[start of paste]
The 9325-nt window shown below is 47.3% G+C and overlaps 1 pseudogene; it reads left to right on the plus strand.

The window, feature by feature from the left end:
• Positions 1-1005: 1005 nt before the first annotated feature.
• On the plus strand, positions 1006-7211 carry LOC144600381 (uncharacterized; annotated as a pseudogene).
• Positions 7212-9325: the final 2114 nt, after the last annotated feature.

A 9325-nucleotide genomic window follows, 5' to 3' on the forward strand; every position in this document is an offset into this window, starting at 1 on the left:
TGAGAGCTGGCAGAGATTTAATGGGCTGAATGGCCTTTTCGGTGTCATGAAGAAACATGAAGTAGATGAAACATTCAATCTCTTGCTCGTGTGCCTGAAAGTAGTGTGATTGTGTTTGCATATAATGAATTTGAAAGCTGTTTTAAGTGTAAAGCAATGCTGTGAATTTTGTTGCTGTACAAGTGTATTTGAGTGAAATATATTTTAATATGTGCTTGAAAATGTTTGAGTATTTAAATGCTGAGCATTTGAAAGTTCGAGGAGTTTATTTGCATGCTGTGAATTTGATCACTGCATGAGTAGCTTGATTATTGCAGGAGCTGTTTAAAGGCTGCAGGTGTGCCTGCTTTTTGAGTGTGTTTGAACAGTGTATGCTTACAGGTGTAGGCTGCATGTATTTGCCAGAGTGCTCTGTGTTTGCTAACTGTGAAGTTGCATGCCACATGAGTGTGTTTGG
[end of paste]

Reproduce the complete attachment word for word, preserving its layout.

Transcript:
The 9325-nt window shown below is 47.3% G+C and overlaps 1 pseudogene; it reads left to right on the plus strand.

The window, feature by feature from the left end:
• Positions 1-1005: 1005 nt before the first annotated feature.
• On the plus strand, positions 1006-7211 carry LOC144600381 (uncharacterized; annotated as a pseudogene).
• Positions 7212-9325: the final 2114 nt, after the last annotated feature.

A 9325-nucleotide genomic window follows, 5' to 3' on the forward strand; every position in this document is an offset into this window, starting at 1 on the left:
TGAGAGCTGGCAGAGATTTAATGGGCTGAATGGCCTTTTCGGTGTCATGAAGAAACATGAAGTAGATGAAACATTCAATCTCTTGCTCGTGTGCCTGAAAGTAGTGTGATTGTGTTTGCATATAATGAATTTGAAAGCTGTTTTAAGTGTAAAGCAATGCTGTGAATTTTGTTGCTGTACAAGTGTATTTGAGTGAAATATATTTTAATATGTGCTTGAAAATGTTTGAGTATTTAAATGCTGAGCATTTGAAAGTTCGAGGAGTTTATTTGCATGCTGTGAATTTGATCACTGCATGAGTAGCTTGATTATTGCAGGAGCTGTTTAAAGGCTGCAGGTGTGCCTGCTTTTTGAGTGTGTTTGAACAGTGTATGCTTACAGGTGTAGGCTGCATGTATTTGCCAGAGTGCTCTGTGTTTGCTAACTGTGAAGTTGCATGCCACATGAGTGTGTTTGG